The moon is shaded behind dense clouds when my journey-buddy and I settle in. We converse for a while, getting to the crux of what it is we want to ask, setting our intentions before letting the drum take us to the spirit world.
I’ve been struggling with faith for months. The meaning of it eludes me. The practice of it evades me. Panic sets in whenever I review the circumstances of my life. Reading books is only helping me understand that this isn’t an intellectual issue. Steadfast journal-writing only spirals me in and out of comfort. Singing, toning, tapping: nothing shifts the weight. I’m feeling lost, discouraged, stopped in my tracks. I don’t know what’s best to do. Worse, I’m beginning to entertain notions that I might be a fraud. What spiritual guide or teacher has no faith?
So, it comes to me: Ask. How important is it for me to have faith? What are my road blocks to it?
The drum sounds, warm and true. My spirit world mentor stands before me. “Do you trust me?” he asks? “Yes, of course. Implicitly.”
“Then,” he says, “trust in what you know.”
“You mean guidance?”
He nods, and a file drawer opens in my chest. It’s filled with folders whose headings are the many ways I receive guidance, and they are stuck with reminder notes: stay in the present, the only time we can really know. “Trusting in what you know allows you to have faith in the unknowable,” he tells me.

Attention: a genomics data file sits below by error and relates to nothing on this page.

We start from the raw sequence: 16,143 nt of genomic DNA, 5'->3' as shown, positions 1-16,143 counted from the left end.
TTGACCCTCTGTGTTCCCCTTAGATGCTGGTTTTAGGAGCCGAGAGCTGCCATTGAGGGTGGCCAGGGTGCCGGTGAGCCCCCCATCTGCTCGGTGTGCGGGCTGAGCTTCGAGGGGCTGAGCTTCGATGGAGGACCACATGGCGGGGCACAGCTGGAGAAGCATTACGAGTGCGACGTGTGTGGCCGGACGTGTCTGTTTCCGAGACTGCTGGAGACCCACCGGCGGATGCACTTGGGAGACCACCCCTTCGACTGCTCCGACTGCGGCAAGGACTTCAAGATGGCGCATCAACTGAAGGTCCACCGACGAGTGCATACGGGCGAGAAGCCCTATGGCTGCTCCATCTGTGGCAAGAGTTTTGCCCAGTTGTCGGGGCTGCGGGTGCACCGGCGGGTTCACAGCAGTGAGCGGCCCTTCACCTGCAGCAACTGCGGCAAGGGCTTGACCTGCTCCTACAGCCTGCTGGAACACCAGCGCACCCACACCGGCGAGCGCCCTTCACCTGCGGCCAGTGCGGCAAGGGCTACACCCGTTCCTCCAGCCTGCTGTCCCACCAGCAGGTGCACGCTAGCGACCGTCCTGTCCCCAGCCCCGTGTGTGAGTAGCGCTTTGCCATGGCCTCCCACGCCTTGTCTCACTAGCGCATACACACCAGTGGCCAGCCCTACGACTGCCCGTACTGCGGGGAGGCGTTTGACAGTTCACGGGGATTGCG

Then, he kneels behind me. “Lean back,” he says. “Whenever you are holding your breath, over thinking, lean back.” I lean back and feel all dread melt from my body.
I remember a poem from thirty years ago.
First Lesson – Phillip BoothLie back, daughter, let your head
be tipped back in the cup of my hand.
Gently, and I will gold you. Spread
your arms wide, lie out on the stream
and look high at the gulls. A dead-
man’s float is face down. You will dive
and swim soon enough where this tidewater
ebbs to the sea. Daughter, believe
me, when you tire on the long thrash
to your island, lie up, and survive.
As you float now, remember when fear
cramps your heart what I told you:
lie gently and wide to the light-year
stars, lie back, and the sea will hold you.
I also remember some years ago, taking a class on pruning for aesthetics. The instructor had trained with a bonsai master and practiced the art of revealing, through pruning, the authentic expression of trees and shrubs. One of the key ingredients of the process he taught was what he called the dance. Study the plant, look at the structure, see what needs to come away. Step in. Make a few cuts. Step back. Repeat. If you make too many cuts at one time, you can get lost.
The way forward is such a dance. Gather direction. Take action. Lean back. Repeat. Minute by minute. Mundane tasks or making art. Running your business or doing your social life. The arc of your life is unknowable. Surprises are in store. Even miracles. Lean back. Trust.
Since my mentor’s instructions, I’ve been a bit obsessive. “Really? You want me to use all the mushrooms in this dish?” (And, of course, it was delicious).
I’ve also exercised my will and tested his guidance.
One evening, following a particularly fruitful day, I wanted to watch a movie. I felt a nudge to check the last things off my list instead, but it was nearly 8, and I was feeling a bit full of my oats. So, I watched the movie. It was a good movie. I was entertained, engaged. But when it was over, I felt bland and vaguely disappointed, as if I’d chosen to stare at the ceiling when I could have been to a gallery. I tried laughing at myself, and yet, while getting ready for bed, I felt the edginess of panic creep in.
Even though my superior mind finds it a bit hard to believe that some of the things I’m guided to do could have any bearing on my sustainable future, my wise body is free from terror’s grip.